Thoreau’s ideas in Walden and the ideas of other Romanticists echoed off the cliffs of Albert Bierstadt’s sublime, oil-painted peaks and the walls of lecture halls and city church sanctuaries for decades to come–nature is “where it’s at.”

Human constructions (like literature or school buildings) could be, at best, weak impersonations of this true, God-created reality. The Romantic preference for nature study and fascination with lifestyles like Thoreau’s did not end in the 1800s, as evidenced by Payne and Brass’s experiment (which, in turn, points to the robust literature and philosophy curriculum of that later time).

Concerning literature, White explained in Education that “as a means of intellectual training, the Bible is more effective than any other book, or all other books combined” (pg. 124). Her statements like this do not actively condemn literature or the humanities but render them somewhat irrelevant if students have access to a rigorous theology program. 

White made her opinion on fiction clear in her compiled writings published in 1930 as Messages to Young People: “The readers of fiction are indulging an evil that destroys spirituality” (pg. 272). 

In The Ministry of Healing (1905), White warned solemnly, “For the lover of fiction . . . total abstinence is his only safety” (pg. 446). Although she referred specifically to the popular pulp fiction of the time, not the broad category of what we now see as fiction, her opinions helped tune the Adventist zeitgeist into which universities were born. 

While fairly few American Adventist families today have concrete reservations about reading fiction or watching films, enough unease lingers that many students and parents still avoid investing the time and money on the many works of fiction that a literature degree requires. 

Influential Adventist historian Walter Utt in his history of Pacific Union College, A Mountain, A Pickaxe, A College (1996), recorded a faculty member’s sentiment during the school’s early days: “We are by no means certain that there is time left [sic] our youth who are just entering upon any of these courses to complete it” (pg. 6). Some at the school were even alarmed by the college’s rapid growth. The 200-strong student body in 1883 led some to accuse conference leadership of a lack of faith in the Second Coming (A Mountain, pg. 8). The school not only lasted but also employed its first “real, live” PhD in 1928 to teach English literature and languages.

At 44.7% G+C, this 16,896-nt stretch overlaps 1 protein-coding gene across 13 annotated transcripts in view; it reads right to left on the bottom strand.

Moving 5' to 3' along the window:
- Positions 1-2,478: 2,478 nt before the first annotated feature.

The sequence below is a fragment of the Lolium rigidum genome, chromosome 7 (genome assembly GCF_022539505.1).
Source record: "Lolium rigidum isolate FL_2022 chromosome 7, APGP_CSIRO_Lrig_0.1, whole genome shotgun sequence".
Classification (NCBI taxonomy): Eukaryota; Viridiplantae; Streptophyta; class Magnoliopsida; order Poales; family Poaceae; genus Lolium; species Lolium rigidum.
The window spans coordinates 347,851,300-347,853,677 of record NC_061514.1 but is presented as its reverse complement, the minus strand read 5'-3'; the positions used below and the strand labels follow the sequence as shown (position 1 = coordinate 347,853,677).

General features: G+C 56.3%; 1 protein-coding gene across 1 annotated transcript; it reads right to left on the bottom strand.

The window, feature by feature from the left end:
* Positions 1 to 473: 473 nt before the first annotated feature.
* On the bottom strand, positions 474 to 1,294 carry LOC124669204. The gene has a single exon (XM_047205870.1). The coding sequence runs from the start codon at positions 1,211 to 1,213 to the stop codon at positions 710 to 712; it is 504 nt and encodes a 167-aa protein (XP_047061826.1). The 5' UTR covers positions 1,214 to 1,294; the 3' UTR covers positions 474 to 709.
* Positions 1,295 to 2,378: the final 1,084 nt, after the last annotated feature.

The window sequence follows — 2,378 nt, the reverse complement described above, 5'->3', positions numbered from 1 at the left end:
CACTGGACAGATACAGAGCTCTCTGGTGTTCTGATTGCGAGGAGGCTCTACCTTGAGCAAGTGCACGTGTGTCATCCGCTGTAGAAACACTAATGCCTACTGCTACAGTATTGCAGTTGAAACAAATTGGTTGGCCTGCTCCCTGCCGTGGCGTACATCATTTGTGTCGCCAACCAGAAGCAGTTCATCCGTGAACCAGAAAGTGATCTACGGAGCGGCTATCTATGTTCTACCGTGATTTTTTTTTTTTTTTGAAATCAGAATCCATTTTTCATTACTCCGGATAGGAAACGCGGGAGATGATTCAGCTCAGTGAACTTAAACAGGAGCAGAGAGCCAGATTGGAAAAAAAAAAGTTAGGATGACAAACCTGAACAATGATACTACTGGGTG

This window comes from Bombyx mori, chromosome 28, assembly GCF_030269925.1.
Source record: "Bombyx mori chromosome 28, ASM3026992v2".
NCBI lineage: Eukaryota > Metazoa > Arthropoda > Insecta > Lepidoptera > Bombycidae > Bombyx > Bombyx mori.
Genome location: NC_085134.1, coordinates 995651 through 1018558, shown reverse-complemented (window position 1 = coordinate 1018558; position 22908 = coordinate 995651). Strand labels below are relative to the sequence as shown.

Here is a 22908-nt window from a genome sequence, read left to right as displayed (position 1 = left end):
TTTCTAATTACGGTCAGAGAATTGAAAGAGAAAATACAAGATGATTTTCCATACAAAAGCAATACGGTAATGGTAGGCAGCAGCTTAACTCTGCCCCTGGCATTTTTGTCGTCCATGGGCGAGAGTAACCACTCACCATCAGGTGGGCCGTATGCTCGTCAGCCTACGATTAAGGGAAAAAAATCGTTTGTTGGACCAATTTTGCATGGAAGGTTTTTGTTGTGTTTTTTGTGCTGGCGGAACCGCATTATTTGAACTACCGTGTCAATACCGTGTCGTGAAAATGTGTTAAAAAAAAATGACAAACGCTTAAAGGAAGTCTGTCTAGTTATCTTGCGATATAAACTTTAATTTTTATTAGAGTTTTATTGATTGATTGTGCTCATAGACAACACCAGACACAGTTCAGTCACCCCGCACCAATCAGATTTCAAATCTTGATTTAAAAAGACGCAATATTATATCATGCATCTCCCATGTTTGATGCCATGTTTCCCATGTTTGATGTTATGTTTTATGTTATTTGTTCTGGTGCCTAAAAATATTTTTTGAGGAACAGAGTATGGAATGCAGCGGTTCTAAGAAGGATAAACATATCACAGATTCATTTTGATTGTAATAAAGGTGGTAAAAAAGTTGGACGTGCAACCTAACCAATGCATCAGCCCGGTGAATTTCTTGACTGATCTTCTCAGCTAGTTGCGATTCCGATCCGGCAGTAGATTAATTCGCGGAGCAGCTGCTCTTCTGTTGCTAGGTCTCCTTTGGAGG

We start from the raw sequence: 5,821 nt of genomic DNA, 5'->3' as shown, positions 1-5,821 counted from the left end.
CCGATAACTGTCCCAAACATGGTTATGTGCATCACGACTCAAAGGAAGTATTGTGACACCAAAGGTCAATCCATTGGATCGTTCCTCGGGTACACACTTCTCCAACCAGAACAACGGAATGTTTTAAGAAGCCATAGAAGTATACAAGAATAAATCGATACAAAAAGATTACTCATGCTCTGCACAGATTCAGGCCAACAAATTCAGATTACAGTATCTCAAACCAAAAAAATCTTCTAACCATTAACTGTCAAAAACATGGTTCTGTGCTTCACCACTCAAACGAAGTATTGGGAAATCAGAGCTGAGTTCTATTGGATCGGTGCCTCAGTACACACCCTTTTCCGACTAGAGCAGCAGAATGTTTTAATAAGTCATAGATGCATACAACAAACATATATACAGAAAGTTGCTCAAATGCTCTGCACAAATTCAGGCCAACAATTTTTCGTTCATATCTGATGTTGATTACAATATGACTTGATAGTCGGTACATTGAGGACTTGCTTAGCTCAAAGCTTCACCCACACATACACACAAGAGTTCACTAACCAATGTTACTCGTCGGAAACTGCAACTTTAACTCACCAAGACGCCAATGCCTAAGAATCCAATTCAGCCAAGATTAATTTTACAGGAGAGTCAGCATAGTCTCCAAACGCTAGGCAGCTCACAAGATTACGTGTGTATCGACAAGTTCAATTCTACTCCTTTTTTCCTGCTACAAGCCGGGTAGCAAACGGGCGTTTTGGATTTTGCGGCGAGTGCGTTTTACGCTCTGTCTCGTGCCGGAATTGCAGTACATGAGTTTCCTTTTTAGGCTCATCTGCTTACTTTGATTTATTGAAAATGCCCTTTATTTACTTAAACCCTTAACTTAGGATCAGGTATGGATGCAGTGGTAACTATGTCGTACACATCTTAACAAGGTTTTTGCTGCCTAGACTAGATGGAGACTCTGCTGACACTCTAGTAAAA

Nancy Lecourt, retired academic dean of Pacific Union College, noted that the high point of English enrollment at PUC happened at the beginning of her employment in the late 1980s, and has seen numbers slowly drop since. This parallels the trend at Southern Adventist University and other Adventist humanities programs. PUC now offers language study solely in lower division Spanish. From 1953 to 1963 it offered language courses including Old English (in its English master’s program), Middle High German, Chinese, and Russian. 

What kind of college?

The core ongoing tension in Adventist colleges may be the decision about what genus of institution they want to be. The primary viable options are these: a “regular college” – a liberal arts school seeking to cultivate skills and interests in students for numerous aspects of life, or a “Bible college” – a vocation-oriented program highly attuned to an Adventist reading of the Bible that prepares students for employment within the denomination. 

In 1903, Southern Training School (now Southern Adventist University) was thoroughly a “Bible college.” Its undergraduate catalog for the academic year 1903-1904 asserted that institutions like it were needed for “speedy preparation for the work of God. The only purpose for the establishment of this grade of schools should be the training of Christian workers: and everything that would pertain to the most rapid advancement of this work, should be placed within reach of the school . . .” and went on to explain why the school should be in a rural location so as not to allow students to be distracted by the city. It offered programs with direct, mission-oriented applications such as nursing, ministry, canvassing, and teaching.

In contrast, by the 1960s, PUC was far more akin to a true liberal arts “regular college.” It offered courses taken for student interest with no obvious direct career application such as The History of Modern Russia (likely reflecting a fascination many young people developed during the Cold War). Its art department claimed that its majors did not need to be vocation-bound, that it was also concerned with “those whose interests may be avocational rather than professional, and who recognize the cultural advantages to be obtained from the study of art, or who find in artistic endeavor a high degree of personal enjoyment and satisfaction.”

In A Mountain, A Pickaxe, A College, Utt noted about PUC, “the college had to live with a dichotomy in its constituency between those who saw the school as a place where minds might open and character develop to Christian maturity and those who saw schools as places for custodial care, while providing requisite grades for professional school,” or entry into the missional field of choice (pg. 8).